Thursday, May 31st, 2018 Posted by Jim Thacker

Miquel Campos releases mGear 2.5 for Maya


Originally posted on 28 November 2016. Scroll down for news of the 2.5 release.

Character TD Miquel Campos has released mGear 2.0: the latest update to his versatile open-source character rigging framework for Maya.

The release adds a new quadruped template and support for mapping mocap data from Maya’s native HumanIK skeleton to mGear’s biped template, and moves the software to a MIT licence.

A versatile framework for creating modular character rigs
First released last year, mGear is based on Gear, Blur Studio technical animation supervisor Jeremie Passerin’s Softimage rigging framework, although it isn’t an exact copy.

It provides character artists with a library of customisable rig components for different body parts, and is intended to generate “an infinite variety of rig combinations … without programming knowledge”.

New quadruped template and HumanIK mapping tool
Major new features in mGear 2.0 include a new quadruped template, to complement the existing biped template in Shifter, the framework’s newly renamed modular rigging system.

There is also a new leg component for legs with three bones, and a new tool for mapping mocap data from Maya’s HumanIK skeleton to Shifter’s biped template.

Other new features include new environment variables and deformers. Read a full list via the link below.

Updated 18 August 2017: Miquel Campos has released mGear 2.2.1. As well as making mGear compatible with Maya 2018, the update introduces a new Simple Autorig system (above), designed for “basic props”.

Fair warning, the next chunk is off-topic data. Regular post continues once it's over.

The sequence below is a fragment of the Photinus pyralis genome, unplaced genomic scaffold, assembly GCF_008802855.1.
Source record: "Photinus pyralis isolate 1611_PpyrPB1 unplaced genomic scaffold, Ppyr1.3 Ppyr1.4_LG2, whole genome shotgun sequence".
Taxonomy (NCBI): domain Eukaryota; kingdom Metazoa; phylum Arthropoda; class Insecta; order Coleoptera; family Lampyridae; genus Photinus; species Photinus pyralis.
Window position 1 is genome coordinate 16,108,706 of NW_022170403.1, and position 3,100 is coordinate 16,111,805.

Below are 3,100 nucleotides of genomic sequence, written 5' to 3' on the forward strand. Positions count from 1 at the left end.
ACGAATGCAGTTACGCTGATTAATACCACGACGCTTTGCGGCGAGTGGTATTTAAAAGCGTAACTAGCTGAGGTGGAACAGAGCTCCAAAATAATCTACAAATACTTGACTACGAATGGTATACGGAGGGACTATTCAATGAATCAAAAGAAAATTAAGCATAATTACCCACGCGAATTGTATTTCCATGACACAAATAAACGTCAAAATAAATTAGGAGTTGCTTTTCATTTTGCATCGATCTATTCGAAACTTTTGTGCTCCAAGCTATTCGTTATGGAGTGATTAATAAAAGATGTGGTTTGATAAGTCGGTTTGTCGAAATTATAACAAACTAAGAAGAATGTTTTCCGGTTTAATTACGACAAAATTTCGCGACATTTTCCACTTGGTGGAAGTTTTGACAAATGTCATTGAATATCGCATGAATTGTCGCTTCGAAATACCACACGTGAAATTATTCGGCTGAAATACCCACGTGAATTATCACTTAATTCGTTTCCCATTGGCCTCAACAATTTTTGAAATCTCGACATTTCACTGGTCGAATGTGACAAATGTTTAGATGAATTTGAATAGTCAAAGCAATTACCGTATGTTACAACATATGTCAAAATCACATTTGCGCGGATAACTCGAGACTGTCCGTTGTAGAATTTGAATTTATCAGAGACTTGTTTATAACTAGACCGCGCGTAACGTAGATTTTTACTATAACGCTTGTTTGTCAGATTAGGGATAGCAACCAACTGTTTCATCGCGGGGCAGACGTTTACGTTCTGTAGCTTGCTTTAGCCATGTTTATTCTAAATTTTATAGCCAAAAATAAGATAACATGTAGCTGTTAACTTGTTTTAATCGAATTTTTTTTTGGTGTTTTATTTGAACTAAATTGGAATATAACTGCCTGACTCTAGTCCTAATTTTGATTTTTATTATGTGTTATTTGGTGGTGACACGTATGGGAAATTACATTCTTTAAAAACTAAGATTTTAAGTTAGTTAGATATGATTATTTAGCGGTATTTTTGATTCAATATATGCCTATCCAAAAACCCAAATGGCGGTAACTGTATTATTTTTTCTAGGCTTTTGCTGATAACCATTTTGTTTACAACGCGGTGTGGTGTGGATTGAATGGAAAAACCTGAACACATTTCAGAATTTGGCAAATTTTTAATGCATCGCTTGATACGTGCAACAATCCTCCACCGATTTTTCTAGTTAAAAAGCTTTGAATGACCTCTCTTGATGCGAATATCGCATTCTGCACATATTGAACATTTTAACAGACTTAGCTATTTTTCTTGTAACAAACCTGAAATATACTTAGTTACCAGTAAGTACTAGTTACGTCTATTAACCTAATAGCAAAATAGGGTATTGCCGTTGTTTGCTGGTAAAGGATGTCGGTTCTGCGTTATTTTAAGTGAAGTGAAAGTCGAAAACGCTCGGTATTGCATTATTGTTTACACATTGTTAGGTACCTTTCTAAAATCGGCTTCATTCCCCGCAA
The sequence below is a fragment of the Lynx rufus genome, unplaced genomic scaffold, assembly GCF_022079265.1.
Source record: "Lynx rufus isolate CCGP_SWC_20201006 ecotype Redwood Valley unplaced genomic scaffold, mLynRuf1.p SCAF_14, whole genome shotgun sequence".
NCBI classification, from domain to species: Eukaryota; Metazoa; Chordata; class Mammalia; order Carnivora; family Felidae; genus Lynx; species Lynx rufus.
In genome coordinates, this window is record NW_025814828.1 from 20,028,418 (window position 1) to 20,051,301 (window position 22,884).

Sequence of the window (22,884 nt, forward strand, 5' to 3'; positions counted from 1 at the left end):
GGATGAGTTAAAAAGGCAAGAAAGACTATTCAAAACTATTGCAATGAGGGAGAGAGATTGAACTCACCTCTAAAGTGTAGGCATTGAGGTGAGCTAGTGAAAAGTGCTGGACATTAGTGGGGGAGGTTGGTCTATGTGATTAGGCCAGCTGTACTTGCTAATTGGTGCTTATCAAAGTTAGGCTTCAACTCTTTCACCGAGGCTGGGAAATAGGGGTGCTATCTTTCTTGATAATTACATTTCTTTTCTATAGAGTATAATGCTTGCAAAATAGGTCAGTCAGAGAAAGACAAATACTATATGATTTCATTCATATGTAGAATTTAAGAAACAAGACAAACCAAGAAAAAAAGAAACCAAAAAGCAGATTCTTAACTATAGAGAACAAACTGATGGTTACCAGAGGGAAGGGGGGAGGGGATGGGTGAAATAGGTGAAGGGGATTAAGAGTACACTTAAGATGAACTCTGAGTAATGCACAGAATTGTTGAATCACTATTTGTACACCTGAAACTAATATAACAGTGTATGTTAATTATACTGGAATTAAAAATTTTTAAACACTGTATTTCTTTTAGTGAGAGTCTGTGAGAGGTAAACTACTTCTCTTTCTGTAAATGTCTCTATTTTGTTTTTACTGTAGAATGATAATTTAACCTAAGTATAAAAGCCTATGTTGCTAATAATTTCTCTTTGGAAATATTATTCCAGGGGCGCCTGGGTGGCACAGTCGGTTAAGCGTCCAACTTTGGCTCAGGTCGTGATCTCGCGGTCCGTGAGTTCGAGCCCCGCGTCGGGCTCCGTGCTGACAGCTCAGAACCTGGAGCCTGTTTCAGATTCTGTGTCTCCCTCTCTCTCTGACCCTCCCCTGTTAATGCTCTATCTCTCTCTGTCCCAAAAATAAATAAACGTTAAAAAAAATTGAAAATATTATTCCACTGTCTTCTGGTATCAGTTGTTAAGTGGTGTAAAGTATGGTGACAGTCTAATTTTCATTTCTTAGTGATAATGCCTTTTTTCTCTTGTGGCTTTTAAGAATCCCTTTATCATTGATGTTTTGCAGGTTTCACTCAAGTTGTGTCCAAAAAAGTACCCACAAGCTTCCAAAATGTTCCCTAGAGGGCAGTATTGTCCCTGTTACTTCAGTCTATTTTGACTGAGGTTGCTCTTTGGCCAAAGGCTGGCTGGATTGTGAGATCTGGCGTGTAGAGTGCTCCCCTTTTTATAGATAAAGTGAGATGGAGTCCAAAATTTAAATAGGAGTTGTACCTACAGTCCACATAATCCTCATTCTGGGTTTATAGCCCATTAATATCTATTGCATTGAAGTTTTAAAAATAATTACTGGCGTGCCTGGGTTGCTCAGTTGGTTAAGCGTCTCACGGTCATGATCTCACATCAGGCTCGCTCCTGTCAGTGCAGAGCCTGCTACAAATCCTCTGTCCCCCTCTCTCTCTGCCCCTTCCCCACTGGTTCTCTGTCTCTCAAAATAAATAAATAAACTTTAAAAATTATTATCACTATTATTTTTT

Since we posted our original story, Campos has also introduced Rigbits: a new common library with “toos and functions to help the rigging system [for use] with custom steps or other rigging tools”.

Updated 26 January 2018: Miquel Campos has released mGear 2.4. It’s quite a major update, adding Animbits: the start of what will become an animation toolset.

Animbits currently consists of a single tool, SoftTweaks, shown in the video above. It is intended to help users add corrective tweaks to animations, and is based on work by Blue Zoo rigger Vasil Shotarov.

The framework also gets another long-awaited feature, support for facial rigging, with the Rigbits library getting new components for rigging eyes and lips.

Other new features include three new spline components: an FK chain with IK controls on each section; a lightweight FK chain; and an S-shaped spine, which complements the existing straight spine.

Updated 30 May 2018: Miquel Campos has released mGear 2.5: another sizeable update to the framework.

Highlights include a new RBF Manager, based around Ingo Clemens’ free weightDriver RBF node – which needs to be installed separately – implementing a RBF (Radial Basis Function) solver inside Maya.

It’s a kind of next-level version of Set Driven Key, supporting any number of driver and driven attributes.

The demo video above shows it being used to set up the character’s skirt to move with her leg, interpolating between a set of reference poses to prevent intersections between the leg and the cloth.

Other features in the update include a new Synoptic tabs system, designed to help animators find controls not exposed on regular tabs, and an updated version of mGear’s Simple Rig auto-rigging system.

mGear also has a new product website and forum, which you can check for more info.

Availability and system requirements
mGear is available now via an MIT licence: a change from the first release’s BSD licence.

The framework works with Maya 2015 and above running on Windows, Mac OS X and Linux. It’s free if you enter a figure of $0, or you can donate to support future updates.

Read a full list of new features in mGear in the online changelog

Watch video tutorials on how to use mGear on Campos’s YouTube channel

Download mGear from Gumroad